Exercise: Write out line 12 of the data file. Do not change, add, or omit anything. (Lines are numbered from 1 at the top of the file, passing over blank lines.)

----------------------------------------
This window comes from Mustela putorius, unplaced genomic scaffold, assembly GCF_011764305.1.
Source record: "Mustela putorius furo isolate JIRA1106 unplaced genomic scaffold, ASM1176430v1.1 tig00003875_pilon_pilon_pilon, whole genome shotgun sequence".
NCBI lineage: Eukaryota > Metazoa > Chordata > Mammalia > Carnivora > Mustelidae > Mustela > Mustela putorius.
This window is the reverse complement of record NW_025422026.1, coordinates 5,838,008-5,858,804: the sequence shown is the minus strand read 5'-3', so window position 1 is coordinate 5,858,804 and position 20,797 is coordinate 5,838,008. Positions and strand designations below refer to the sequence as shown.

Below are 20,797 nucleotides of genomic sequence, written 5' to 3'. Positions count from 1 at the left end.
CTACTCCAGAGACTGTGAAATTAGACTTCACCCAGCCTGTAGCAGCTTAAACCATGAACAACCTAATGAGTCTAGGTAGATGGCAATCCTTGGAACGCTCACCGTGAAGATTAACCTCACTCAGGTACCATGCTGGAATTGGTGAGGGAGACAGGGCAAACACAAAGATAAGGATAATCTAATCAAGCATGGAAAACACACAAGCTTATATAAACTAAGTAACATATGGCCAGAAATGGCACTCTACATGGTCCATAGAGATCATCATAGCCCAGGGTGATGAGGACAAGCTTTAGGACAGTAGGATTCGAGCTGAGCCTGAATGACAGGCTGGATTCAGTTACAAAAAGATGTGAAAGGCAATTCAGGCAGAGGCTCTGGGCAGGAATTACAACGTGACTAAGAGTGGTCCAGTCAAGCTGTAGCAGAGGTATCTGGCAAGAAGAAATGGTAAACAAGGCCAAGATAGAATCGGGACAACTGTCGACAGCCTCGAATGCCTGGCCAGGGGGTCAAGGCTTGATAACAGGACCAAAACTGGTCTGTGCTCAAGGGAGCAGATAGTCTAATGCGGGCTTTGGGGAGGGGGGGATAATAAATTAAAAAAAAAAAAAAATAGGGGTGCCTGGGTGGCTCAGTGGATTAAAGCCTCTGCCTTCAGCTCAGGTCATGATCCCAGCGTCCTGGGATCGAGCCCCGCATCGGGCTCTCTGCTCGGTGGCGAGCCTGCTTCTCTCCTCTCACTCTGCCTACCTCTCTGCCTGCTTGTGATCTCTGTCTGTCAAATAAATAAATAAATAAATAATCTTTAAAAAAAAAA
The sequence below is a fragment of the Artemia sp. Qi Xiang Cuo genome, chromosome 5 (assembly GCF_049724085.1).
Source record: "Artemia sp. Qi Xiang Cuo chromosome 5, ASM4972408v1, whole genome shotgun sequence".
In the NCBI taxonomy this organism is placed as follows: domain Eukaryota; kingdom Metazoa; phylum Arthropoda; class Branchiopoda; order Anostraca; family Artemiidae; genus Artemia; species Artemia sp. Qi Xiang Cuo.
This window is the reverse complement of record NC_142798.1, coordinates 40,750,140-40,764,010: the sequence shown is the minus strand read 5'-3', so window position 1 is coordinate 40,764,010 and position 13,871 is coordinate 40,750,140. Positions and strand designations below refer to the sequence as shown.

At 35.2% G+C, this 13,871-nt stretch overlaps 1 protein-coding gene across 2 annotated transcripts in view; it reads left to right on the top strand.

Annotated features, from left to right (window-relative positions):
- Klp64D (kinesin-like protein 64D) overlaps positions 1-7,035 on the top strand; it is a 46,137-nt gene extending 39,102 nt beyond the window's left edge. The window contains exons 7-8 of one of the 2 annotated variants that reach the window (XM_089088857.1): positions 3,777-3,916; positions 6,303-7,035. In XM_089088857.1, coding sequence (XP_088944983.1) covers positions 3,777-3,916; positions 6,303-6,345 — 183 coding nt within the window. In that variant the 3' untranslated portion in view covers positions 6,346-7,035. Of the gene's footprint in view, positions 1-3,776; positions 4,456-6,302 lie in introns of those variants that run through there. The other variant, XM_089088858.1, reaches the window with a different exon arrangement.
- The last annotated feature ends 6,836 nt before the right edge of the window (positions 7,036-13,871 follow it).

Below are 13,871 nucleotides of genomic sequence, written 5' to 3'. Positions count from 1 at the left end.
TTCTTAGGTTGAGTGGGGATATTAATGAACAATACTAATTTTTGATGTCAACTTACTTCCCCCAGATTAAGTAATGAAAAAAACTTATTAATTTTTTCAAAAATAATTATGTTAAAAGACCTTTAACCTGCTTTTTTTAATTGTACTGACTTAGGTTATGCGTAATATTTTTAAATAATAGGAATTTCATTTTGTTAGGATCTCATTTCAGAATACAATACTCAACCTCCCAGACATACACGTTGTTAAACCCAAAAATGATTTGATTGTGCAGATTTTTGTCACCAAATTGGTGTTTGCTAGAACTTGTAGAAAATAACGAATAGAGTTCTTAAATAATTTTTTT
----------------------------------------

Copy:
Annotated features, from left to right (window-relative positions):